View post tag: Drugs Training & Education View post tag: Underwood View post tag: Bales View post tag: Recovers View post tag: USS View post tag: sea The Oliver Hazard Perry-class guided-missile frigate USS Underwood (FFG 36), recovered 49 bales of narcotics from the Caribbean Sea during Operation Martillo, Aug. 3.Underwood pursued a “go-fast” speed boat late Tuesday evening, Aug. 2, but it dumped its load before Underwood was able to effect a boarding. A Customs and Border Protection maritime patrol aircraft flying overheard, reported the “go-fast” dumping packages over the side and informed Underwood, who marked the position of the debris field in order to locate the packages in daylight.Chief Warrant Officer 3 Miguel Aponte, a member of the bridge watch team, spotted the first bale in the water around 8:15 a.m. Underwood Sailors manned the boat deck and loaded a team, including two members of an onboard U.S. Coast Guard Law Enforcement Detachment (LEDET), into a rigid-hull inflatable boat (RHIB). Over the next few hours, Sailors aboard Underwood used binoculars to search the surrounding area for more bales while the RHIB team recovered anything spotted in the water.“Right off the bat, we just start picking up bales that were floating in our area,” said a member of the LEDET. “After that, the ship vectored us in to different sections that they could see from a further distance and then also the helo [helicopter] vectored us in.”An SH-60B Sea Hawk helicopter assigned to the Vipers of Helicopter Anti-Submarine Squadron Light Four Eight Detachment Three (HSL-48.3) launched to assist the search from the air.“Initially we took off, were given two initial points to go between, searching back and forth using a linear pattern,” said Lt. j.g. Lance Herdon, one of the SH-60B pilots that flew the mission. “We got vectored in by the ship after calculating set and drift. We went to that area and began spotting the packages. We called back the position back to the ship and they began directing the RHIB over in that area. We orbited the area and continued to find more packages.”In the end, Underwood recovered approximately 1,225 kilograms of narcotics.“Going wholesale price is $22,500 per kilo. So estimated with 49 bales and 25 kilos per bale, we estimate about $27.5 million” worth of narcotics recovered today, according to a Naval Criminal Investigative Services (NCIS) Special Agent familiar with the case.Operation Martillo (Spanish for ‘hammer’) is a U.S., European, and Western Hemisphere partner nation effort targeting illicit trafficking routes in coastal waters along the Central American isthmus.Led by Joint Interagency Task Force (JITF) South, a component of U.S Southern Command (SOUTHCOM), Operation Martillo is a component of the U.S. government’s coordinated interagency regional security strategy in support of the White House strategy to combat transnational organized crime and the U.S. Central America Regional Security Initiative. Fourteen countries are participating: Canada, Belize, Colombia, Costa Rica, El Salvador, France, Guatemala, Honduras, the Netherlands, Nicaragua, Panama, Spain,United Kingdom and the United States.JIATF South is a multiservice, multiagency national task force which conducts counter-illicit trafficking operations and intelligence fusion to detect, monitor, and handoff suspected illicit trafficking targets to law enforcement activities; promotes security cooperation and coordinates country team and partner nation initiatives in order to defeat the flow of illicit traffic.Underwood is deployed to Central and South America and the Caribbean in support of Southern Seas 2012.Commander, U.S. Naval Forces Southern Command/U.S. 4th Fleet supports U.S. Southern Command joint and combined full-spectrum military operations by providing principally sea-based, forward presence to ensure freedom of maneuver in the maritime domain, to foster and sustain cooperative relationships with international partners and to fully exploit the sea as maneuver space in order to enhance regional security and promote peace, stability, and prosperity in the Caribbean, Central and South American regions.[mappress]Naval Today Staff, August 8, 2012; Image: US Navy View post tag: Caribbean USS Underwood Recovers Bales of Drugs from Caribbean Sea Back to overview,Home naval-today USS Underwood Recovers Bales of Drugs from Caribbean Sea August 8, 2012 Share this article
By Taciana Moury/Diálogo March 30, 2018 The Brazilian Air Force (FAB, in Portuguese) keeps a representative at the Regional Office of the International Civil Aviation Organization (ICAO), located in Lima, Peru. FAB Colonel Alexandre Lima Prado, the pilot on assignment at ICAO since early 2017, is an aviation investigator from the Center for Investigation and Prevention of Aviation Accidents (CENIPA, in Portuguese). The FAB unit is tasked to investigate and prevent aviation accidents in Brazil. The partnership, born from an invitation by ICAO to develop operational safety in aviation for the South American region, began in 2015. ICAO, a specialized agency of the United Nations (UN), was founded in 1944 to set standardized requirements that facilitate daily air operations. Its goal is to create a safe environment for pilots to allow them to operate their aircraft the same way in any part of the world. There are seven ICAO regional offices, including the one in Lima, Peru, the first to be established in 1948. Brazil is the only country in Latin America with a representative at the ICAO office in Lima. The other professionals on site are staff of the institution. The assignment of the FAB investigative officer is to support sustainable development of air operations, as well as promote and improve investigation and prevention tasks of aviation accidents in the 13 member states within the South American region. For FAB Major General Frederico Alberto Marcondes Felipe, head of CENIPA, having a Brazilian officer at ICAO’s regional office allows for a direct connection to the organization that sets the recommended standards and practices for global aviation. “This puts our country in a position to be an active player in the prevention of aviation accidents beyond our borders, and facilitates a knowledge exchange between CENIPA and South American countries,” Maj. Gen. Felipe said. To him, Brazil is home to an aviation industry with a rich history and global representation. The country is an ICAO member with its own globally recognized Aviation Accidents Investigation and Prevention System (SIPAER, in Portuguese), which justifies the invitation. “CENIPA is honored to be able to represent Brazil in response to this request and to contribute to a modern, efficient, and—above all—safe air transport service on the South American continent, which is kept up to date with best practices,” Maj. Gen. Felipe said. Experience in the service of aviation Col. Prado is the second CENIPA investigator to participate under the cooperation agreement between FAB and ICAO. The colonel will serve at ICAO Peru until February 2019, before being replaced. To work with the most varied areas of aviation with international qualifications is a great opportunity for professional growth, he told Diálogo. “Learning about the differences that exist among member states, and being able to gain new knowledge and perspectives on structuring our accident investigation and prevention work is rewarding,” he said. According to Col. Prado, the presence of a CENIPA official at such an important office for global aviation allows for new knowledge to be added to the work the center carries out. “This is an opportunity for Brazil to have contact with new tools that are used globally and help ensure that safety innovations in the aviation industry are taken up earlier on and incorporated more seamlessly,” he said. Among the great challenges for his assignment, the colonel said, are to provide South American countries with a standardized development, and common policies and rules, as each nation has its own organizational structure. His 30 plus years of experience focusing on the area of operational safety in aviation was essential to carry out his activities in Peru, Col. Prado said. According to Maj. Gen. Felipe, the officer’s experience was considered to select an FAB representative at ICAO. “The operational experience gained over the course of a military career adds maturity, interpersonal skills to build relationships, and decision-making abilities to our Brazilian investigators, which are important requirements to serve in a multinational organization of a diplomatic relations nature like ICAO,” he said. Aviation research in Brazil CENIPA, located in the federal district of Brasília, investigates and promotes operations to prevent aviation accidents in Brazil, based on criteria set by ICAO. To fulfill its mission throughout Brazil, the center has seven regional offices strategically placed across the country. “They were established to give SIPAER some traction, to help ensure that its investigation and prevention activities are done with the swiftness and scope required,” Maj. Gen. Felipe explained. According to Maj. Gen. Felipe, CENIPA’s investigations have the sole purpose of preventing new accidents and do not have procedures to establish liability in the administrative, civil, or criminal domains. “That aspect is the responsibility of judicial bodies,” he said. The FAB unit is one of just a few in the world that are military in nature, but carry out activities for the investigation and prevention of aviation accidents. For Maj. Gen. Felipe, the esteem and credibility that CENIPA earned enable it to develop relationships with military and civil research bodies built on mutual respect and cooperation. “Brazilian investigators commonly participate in other countries’ investigations, just as foreigners participate in investigations done by our country,” he said. “The interactions are such that CENIPA devotes a specific part of its organization to manage the processes that involve international organizations.” Maj. Gen. Felipe also highlighted the trust with Brazilian airline operators. “They always contribute to the center’s work, and they voluntarily report risky situations that they experience, knowing that CENIPA will do everything in its power to mitigate the identified hazards,” he concluded.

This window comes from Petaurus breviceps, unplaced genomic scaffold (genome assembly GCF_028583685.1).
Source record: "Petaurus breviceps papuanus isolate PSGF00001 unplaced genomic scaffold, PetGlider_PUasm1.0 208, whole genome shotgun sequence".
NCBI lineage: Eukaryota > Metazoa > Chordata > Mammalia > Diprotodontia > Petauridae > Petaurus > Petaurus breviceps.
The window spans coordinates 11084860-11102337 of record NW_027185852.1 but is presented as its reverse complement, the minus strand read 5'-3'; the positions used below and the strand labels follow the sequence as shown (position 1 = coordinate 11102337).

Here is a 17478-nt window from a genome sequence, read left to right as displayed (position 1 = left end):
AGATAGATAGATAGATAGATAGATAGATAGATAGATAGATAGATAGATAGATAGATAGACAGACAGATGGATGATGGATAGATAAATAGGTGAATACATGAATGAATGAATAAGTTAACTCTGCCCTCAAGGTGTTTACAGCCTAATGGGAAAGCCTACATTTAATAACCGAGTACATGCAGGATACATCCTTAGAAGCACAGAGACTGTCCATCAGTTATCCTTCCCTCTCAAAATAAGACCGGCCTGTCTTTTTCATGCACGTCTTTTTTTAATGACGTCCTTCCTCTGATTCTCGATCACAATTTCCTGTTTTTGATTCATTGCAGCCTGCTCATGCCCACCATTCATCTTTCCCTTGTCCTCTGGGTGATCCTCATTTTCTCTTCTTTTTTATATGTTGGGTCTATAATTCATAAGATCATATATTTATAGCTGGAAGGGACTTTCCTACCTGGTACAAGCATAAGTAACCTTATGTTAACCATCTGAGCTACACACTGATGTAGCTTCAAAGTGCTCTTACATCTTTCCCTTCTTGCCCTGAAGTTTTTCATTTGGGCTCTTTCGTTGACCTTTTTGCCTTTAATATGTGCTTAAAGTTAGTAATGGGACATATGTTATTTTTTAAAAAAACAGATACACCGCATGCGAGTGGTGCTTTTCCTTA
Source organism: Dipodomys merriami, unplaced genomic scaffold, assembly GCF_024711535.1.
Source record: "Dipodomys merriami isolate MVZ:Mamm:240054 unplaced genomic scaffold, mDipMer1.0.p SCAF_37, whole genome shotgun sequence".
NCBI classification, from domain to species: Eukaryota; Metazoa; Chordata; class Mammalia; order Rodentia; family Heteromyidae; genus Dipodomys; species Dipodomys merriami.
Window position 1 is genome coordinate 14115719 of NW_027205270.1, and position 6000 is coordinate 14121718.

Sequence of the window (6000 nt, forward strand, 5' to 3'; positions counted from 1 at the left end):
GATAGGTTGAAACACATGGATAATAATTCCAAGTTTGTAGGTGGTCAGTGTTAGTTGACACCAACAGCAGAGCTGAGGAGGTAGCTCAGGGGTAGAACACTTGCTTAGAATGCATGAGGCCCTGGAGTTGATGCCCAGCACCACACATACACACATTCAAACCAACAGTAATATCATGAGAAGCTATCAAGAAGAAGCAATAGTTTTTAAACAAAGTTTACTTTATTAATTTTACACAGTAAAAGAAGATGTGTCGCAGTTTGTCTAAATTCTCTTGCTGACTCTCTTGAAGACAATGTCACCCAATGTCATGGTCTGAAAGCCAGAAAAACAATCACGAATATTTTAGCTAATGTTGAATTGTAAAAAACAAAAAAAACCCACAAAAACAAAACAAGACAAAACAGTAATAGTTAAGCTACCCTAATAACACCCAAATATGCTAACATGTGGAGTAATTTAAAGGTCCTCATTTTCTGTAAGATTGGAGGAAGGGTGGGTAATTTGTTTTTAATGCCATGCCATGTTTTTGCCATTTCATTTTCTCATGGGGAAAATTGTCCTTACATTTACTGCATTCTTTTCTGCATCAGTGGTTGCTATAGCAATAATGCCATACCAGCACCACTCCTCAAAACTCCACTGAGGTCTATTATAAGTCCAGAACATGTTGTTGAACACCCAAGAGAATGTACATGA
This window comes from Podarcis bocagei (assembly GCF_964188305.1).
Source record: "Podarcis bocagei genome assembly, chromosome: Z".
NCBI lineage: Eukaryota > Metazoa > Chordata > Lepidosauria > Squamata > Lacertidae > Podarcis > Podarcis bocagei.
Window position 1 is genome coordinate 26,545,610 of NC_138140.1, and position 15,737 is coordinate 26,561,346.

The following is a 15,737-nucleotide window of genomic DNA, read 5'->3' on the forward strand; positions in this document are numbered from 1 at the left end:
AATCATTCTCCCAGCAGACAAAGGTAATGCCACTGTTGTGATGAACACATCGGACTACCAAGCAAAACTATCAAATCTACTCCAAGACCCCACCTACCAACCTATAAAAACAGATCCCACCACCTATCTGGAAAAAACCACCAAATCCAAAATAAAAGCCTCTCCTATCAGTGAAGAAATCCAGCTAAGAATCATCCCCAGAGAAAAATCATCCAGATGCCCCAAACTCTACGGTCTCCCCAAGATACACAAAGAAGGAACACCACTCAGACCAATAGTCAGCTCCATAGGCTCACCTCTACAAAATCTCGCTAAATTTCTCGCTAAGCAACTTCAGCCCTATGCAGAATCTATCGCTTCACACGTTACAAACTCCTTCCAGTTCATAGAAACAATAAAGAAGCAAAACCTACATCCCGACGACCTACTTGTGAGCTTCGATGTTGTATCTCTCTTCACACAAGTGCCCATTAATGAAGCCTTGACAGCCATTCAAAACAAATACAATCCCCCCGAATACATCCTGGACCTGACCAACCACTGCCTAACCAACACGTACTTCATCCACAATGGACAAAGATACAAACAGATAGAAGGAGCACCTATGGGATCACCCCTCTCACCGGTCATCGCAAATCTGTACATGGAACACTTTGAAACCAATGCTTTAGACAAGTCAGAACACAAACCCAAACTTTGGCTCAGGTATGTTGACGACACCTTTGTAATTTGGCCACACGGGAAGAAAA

Raketech boosts global network with Lead Republik acquisition March 11, 2020 Michael Holmberg – RaketechIssuing a market update, Stockholm-listed industry affiliate marketing network Raketech Group Plc confirms the appointment of Oskar Mühlbach as Chief Operations Officer (COO)A seasoned industry executive in marketing and enterprise planning, Mühlbach is the former Chief Ventures Officer and Managing Director of Green Media, the previous digital marketing and player acquisition arm of igaming group Mr Green & Co.Mühlbach joins Raketech executive team as the affiliate network seeks to take advantage of global changeign dynamics within the igaming and online betting sectors.Michael Holmberg, CEO at Raketech said: “With a solid background working in senior roles in digital businesses, Oskar fulfils all criteria needed for the COO role. The appointment is part of our global ambitions, where we will continue to grow organically and via M&A both in the Nordics and other regions.”Last month Raketech governance announced that the company would be seeking to optimise the firms financing structures, having repaid thRAketech’s corporate debt.Oskar Mühlbach – RaketechOskar Mühlbach will start his new position as COO on May 1, 2019, joining the senior management team and will take charge of Raketech’s geographic expansion and digital user experience.Raketech’s future COO, Oskar Mühlbach added: “The gaming market is changing, and it is vital for all companies to optimise their business models and become even more digital in their way of working. When Raketech continues to expand, I believe one of my most important tasks is to secure high scalability when entering new markets.” Share Raketech names Karlsten as new COO May 27, 2020 Related Articles StumbleUpon ‘Volatile’ Swedish regulations see Raketech grow global focus August 19, 2020 Share Submit